Paris is known for its nightlife and chances are that even when you have spent a full day of visiting museums and galleries, walking the streets, eating, shopping and exploring, after a short rest you will still want to go out and see that the city has to offer. If you are like me that may just mean finding a nearby cafe to have a glass or two of wine and decide where to go for dinner. A small bistro may have you conversing with your neighbors at the next table until it is time to go home or visit a nearby bar or jazz club or even a famous cabaret or two.
You can find plenty of suggestions in the large number of guidebooks and the culture and entertainment magazines and brochures which will most likely be in the lobby of your hotel. But for those of you who don’t want to make too many decisions, and just want to be told what to do here are some ideas based on what I have done in the past and some ideas which I got from doing what any normal person who visits Paris would do, which is reading a guidebook or two.
But keep in mind that Paris is one of those places that you can walk around and see amazing buildings and statues lit up dramatically so if you are of college age, before you get too wasted in one of the many bars or clubs take a walk around the city after dark.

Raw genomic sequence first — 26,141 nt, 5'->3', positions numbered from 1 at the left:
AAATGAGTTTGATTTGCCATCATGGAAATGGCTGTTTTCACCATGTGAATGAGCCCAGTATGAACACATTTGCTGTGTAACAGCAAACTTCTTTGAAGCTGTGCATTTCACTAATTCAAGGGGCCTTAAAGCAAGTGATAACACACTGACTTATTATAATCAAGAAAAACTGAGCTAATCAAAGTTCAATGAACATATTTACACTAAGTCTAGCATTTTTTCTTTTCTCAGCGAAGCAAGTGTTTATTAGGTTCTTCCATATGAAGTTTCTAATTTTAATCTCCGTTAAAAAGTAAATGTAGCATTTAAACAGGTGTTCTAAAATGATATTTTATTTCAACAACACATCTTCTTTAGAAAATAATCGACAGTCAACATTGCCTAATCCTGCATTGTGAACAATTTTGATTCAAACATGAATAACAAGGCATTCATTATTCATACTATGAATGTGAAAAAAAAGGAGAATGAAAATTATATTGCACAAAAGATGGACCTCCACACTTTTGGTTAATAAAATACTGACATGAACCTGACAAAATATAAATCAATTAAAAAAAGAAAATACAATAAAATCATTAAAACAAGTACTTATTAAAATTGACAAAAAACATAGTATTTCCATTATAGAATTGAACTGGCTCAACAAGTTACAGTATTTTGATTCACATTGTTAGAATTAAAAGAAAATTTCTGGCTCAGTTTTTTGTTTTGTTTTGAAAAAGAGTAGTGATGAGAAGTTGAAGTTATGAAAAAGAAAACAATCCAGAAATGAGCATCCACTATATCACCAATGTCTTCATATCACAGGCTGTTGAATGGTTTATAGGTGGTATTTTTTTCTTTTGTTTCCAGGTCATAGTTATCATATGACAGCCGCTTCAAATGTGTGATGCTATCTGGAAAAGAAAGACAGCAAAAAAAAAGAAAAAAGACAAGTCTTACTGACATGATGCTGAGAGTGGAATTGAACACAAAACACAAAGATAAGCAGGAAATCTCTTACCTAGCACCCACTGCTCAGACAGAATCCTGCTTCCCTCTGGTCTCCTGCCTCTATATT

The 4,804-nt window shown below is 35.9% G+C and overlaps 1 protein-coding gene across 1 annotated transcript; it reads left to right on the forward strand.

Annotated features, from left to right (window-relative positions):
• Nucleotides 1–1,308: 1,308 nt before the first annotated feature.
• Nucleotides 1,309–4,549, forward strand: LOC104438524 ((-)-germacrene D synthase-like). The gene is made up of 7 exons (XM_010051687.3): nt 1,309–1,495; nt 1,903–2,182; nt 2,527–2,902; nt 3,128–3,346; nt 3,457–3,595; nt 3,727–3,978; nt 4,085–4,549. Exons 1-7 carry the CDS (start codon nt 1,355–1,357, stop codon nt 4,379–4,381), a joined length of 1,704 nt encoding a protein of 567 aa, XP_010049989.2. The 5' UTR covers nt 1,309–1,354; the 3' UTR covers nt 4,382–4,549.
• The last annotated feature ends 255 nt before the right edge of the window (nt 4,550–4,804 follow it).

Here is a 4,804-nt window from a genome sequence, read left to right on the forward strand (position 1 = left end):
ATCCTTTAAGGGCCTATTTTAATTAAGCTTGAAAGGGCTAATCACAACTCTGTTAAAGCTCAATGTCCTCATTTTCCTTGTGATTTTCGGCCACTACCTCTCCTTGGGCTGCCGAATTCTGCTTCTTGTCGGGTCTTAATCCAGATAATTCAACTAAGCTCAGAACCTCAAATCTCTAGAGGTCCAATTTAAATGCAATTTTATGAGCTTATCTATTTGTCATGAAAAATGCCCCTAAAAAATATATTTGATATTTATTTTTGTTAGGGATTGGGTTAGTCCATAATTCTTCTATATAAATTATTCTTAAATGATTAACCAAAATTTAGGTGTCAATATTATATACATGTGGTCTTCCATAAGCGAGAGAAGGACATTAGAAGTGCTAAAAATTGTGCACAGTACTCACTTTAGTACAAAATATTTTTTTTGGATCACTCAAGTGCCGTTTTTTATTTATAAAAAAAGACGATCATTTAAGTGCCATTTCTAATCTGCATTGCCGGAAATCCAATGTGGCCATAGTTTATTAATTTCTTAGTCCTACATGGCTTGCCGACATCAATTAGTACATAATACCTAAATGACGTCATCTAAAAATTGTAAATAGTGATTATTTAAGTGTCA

Probably by evening after a day of exploring the wonders of Paris you will have passed several cafes that looked interesting and are right around your hotel. A cafe with a decent view of the street, and a few young people who look like they could be students, is not bad place to begin your night with a glass of wine or two.
You have probably read elsewhere in these pages that the Cafe Mairie is one of my favorite places to hang out and strangely enough when I told this to my friend and fellow Sifnos musician Simon Wroe he told me that this is where he spent much of his time several decades earlier. Later I found that this little cafe had historical significance during the student strikes of May 1968.
It is an unpretentious place with interesting people and it is also where Rue de Canettesmeets the Place St Sulpice which is loaded with restaurants, bars, Jazz clubs and even a micro-brewery. You can find this area easily by going up Rue du Four from where it intersects with Blvd St Germain at the Mabillon metro station. Or you can take the #4 metro and get off there or at St Sulpice. But probably you will want to go to the Cafe de Flor and the Brassierie Lipp or Deux Magots on Blvd St Germain for a drink, despite the fact that they are more expensive because after all, how could you not hang out in the places where Hemingway and Sartre spent much of their time? It’s OK. Just because every American tourist in the world goes to these three places, that does not mean it is not a cool thing to do.
Another better choice is the funky and faded elegance of the Cafe Panis, right down from Shakespeare and Company and across from the Cathedral of Notre Dame which is more reasonably priced and has also been a favorite of writers, poets and artists of the past.